Print document
 25 of 94 
MR. JUSTICE BLOFELD: Which are the matters that you say are not in the public interest, in the
public domain, and therefore cannot be checked by you?
MR. TANSEY: I am not saying that. I am saying this is part of the further evidence served upon us.
It sets out the history of matters which we obviously have to check etc., on which the prosecution
rely, this particular detail here from 1985.
MR. JUSTICE BLOFELD: That will not take you very long. It does not matter tuppence to your
case whether it was the 2nd September or 28th August, does it, you have never had anything to do
with Russia. Your client was dealing with a commercial spy. You can check that up. There is no
need for a delay. You can obviously ask the Solicitor General not to give precise dates if you want
to if anything turns on it; that is not going to take very long.
MR. TANSEY: It is purely, if the Crown relies on the chronology of events, my Lord, it is matters
that we will in fact ask questions upon.
MR. JUSTICE BLOFELD: I am not going to grant you any time for that alone.
MR. TANSEY: My Lord, I am just highlighting what has been served. We obviously have to check
MR. JUSTICE BLOFELD: At the moment it does not seem to me, frankly, to be of any great
consequence either to the Crown or the defence.
MR. TANSEY: If the Crown rely upon it, it is of great consequence to the defence.
MR. JUSTICE BLOFELD: Well, I am sorry Mr. Tansey, but quite robustly I disagree with that.
Quite often the Crown rely on things and the defence do not care much about them at all. I cannot
see there is anything very much in this. If there is a date you want to check I would have thought it
could be done if you or Mr. Summers like to highlight the dates you are not sure of I would have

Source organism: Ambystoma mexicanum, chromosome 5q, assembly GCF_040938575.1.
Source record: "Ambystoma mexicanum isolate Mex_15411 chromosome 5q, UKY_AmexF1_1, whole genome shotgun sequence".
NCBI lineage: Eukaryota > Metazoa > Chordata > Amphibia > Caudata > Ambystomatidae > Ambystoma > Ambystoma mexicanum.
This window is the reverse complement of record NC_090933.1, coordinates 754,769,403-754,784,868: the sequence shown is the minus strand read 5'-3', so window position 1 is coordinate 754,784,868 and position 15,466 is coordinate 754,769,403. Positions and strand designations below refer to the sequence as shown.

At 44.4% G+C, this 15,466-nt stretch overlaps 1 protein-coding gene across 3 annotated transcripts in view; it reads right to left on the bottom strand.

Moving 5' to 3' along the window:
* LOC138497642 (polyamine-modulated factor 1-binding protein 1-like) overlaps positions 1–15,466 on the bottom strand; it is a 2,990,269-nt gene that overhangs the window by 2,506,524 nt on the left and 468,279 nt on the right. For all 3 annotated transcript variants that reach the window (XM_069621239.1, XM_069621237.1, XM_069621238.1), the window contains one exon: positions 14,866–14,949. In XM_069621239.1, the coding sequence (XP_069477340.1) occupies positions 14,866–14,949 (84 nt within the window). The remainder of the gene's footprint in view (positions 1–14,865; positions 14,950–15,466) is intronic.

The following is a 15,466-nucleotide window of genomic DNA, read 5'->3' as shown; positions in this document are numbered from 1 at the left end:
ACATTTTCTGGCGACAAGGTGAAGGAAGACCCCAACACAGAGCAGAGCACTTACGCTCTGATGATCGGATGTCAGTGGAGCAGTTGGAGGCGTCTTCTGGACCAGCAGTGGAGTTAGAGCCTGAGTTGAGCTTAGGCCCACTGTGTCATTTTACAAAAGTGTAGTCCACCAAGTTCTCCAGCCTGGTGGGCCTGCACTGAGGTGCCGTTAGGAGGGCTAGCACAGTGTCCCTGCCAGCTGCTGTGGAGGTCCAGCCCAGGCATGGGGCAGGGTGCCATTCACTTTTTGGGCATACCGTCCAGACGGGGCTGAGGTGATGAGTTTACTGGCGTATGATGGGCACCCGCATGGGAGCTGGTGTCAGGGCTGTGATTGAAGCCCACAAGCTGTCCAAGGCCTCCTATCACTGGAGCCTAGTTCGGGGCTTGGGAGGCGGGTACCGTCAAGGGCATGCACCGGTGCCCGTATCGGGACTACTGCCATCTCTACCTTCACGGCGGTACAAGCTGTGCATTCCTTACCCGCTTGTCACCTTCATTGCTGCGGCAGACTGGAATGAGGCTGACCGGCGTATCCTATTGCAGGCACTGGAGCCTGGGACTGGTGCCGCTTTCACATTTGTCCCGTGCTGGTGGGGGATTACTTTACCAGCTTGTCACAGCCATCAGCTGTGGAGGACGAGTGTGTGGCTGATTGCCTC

thought the Crown can help you. I cannot see any reason you could possibly seek ----
MR. TANSEY: My Lord, I have explained that is one further statement of a totally new dimension.
MR. JUSTICE BLOFELD: All right, well, that is one.
MR. TANSEY: My Lord, the next one is the statement of Detective Inspector Morrisey at 274.
That is a significant statement because what the prosecution has done is they in fact - it is a
development of the evidence of Mrs. C as it was. May I assist your Lordship so that your Lordship
understands the basis?
MR. TANSEY: Mrs. C gave her evidence in respect of what she discovered in Oporto in 1972.
That does concern me because places change and Oporto may have changed. What has happened
is that there has been significant detailed enquiries about location and the geography of Portugal and
the prosecution place a great reliance on the Portuguese evidence, and your Lordship has seen how
the pagination here sets out various matters, and I gather there is more information to come as well
about this. It is now therefore subject, may I say, to the question of admissibility because I am
seeking to argue the admissibility of the Portuguese evidence. My Lord, subject to that if your
Lordship ruled it inadmissible then, my Lord, the reason for the delay would not apply; it is